Big Announcement for Cardano at What do You Need to Know? recently announced that it now supports staking ada, right on its platform. It promises its users a 6.1% APY return on their staked ada, with no unstaking period.

With this announcement, Cardano joins a limited but growing list of “proof of stake” crypto assets available for direct staking on the Binance platform. Since “all press is good press,” we are delighted to see Cardano growing in renown and recognition from prominent institutions, but what’s the news behind the headline?

Should newcomers, crypto-dabblers, and everyone else be jumping at this new opportunity to stake ada on Binance? In a word, no.

No, no, no, no, no.

Deep breath

If you learn nothing else about staking, let it be this: Get your ada off of an exchange. Put it in a Cardano wallet, and keep your seed phrase safe. Stake your ada with an independent Stake Pool operator.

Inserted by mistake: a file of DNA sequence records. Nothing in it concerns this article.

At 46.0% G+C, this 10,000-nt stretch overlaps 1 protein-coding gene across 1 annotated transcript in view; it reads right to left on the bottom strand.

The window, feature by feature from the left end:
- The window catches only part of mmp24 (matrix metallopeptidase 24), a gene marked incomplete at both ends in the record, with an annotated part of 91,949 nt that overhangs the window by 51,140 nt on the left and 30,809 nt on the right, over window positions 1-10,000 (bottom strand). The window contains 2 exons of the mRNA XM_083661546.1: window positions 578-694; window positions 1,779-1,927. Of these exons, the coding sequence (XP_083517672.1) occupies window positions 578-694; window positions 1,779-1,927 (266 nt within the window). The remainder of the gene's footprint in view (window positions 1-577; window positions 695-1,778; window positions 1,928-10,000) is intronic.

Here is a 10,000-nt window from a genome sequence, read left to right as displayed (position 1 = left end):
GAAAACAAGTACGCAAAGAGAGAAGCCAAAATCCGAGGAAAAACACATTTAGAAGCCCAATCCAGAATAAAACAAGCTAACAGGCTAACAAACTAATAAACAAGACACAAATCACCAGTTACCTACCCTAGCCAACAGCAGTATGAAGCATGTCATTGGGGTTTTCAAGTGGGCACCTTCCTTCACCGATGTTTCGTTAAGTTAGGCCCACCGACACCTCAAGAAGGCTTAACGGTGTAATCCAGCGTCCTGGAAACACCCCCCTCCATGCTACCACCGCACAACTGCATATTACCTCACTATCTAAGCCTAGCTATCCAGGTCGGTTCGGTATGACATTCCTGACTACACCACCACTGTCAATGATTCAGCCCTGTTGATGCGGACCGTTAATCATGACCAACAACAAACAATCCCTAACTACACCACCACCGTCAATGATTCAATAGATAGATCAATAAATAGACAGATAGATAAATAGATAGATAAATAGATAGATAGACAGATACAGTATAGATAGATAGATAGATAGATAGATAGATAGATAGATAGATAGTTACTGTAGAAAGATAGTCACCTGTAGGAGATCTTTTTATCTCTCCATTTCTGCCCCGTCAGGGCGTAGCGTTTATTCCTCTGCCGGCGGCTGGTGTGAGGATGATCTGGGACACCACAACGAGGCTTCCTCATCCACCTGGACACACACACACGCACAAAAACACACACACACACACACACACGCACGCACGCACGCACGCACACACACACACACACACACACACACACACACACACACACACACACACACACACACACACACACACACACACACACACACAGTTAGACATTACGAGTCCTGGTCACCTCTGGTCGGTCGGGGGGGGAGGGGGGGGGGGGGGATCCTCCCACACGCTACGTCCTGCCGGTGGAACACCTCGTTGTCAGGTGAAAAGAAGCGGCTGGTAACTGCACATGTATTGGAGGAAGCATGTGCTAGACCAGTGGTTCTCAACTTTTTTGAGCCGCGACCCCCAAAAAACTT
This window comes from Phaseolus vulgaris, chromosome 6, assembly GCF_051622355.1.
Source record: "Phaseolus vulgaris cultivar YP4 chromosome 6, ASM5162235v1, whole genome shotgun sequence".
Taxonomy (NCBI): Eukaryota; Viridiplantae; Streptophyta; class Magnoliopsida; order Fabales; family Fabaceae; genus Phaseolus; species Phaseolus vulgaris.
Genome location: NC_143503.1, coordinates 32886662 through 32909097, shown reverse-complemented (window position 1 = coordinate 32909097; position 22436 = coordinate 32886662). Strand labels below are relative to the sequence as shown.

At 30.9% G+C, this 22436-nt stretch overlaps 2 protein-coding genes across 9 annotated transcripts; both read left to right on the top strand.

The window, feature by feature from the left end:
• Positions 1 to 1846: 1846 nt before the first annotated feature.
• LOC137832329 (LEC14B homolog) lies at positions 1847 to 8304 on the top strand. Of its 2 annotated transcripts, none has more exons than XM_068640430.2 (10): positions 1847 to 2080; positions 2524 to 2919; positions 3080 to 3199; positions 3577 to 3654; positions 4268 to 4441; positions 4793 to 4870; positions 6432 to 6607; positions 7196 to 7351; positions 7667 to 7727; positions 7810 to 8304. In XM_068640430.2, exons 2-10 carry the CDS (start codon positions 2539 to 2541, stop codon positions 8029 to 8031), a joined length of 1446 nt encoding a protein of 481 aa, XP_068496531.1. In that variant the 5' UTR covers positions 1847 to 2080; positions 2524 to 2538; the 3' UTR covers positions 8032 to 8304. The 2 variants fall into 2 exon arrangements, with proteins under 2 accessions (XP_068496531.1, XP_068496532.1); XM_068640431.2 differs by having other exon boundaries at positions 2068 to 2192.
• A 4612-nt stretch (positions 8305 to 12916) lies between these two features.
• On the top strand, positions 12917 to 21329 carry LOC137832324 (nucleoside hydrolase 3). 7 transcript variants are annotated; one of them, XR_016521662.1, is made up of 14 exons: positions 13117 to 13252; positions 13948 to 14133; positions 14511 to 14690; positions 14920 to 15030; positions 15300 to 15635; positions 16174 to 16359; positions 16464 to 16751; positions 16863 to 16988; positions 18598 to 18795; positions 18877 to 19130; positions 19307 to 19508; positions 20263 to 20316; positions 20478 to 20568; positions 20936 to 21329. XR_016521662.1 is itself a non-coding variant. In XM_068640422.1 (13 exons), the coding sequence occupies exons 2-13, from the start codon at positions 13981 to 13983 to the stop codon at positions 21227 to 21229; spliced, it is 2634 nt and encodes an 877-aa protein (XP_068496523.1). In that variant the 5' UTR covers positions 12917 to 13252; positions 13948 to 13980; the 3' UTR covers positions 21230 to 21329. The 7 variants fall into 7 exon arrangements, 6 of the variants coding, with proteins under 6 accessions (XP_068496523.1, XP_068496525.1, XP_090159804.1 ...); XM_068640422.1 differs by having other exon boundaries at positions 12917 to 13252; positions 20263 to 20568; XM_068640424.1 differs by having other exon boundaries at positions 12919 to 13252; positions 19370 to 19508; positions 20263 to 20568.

If you are wondering why or want to be able to explain it better to your friends who are just joining the ranks of the crypto-curious, read on:

Support Decentralization

Blockchain networks like Cardano are strong and secure due in part to decentralization. When you stake on a centralized exchange, who do you think runs that stake pool? The exchange, of course. As they fill pool after pool to the ideal saturation point to maximize rewards, they’ll just spin up a new one and send the next batch of delegations to that new pool over and over again. The percentage of the Cardano network that is controlled by a single business will grow and grow. This is terrible news for the health of the network and for the future of your investment.

Stay Safe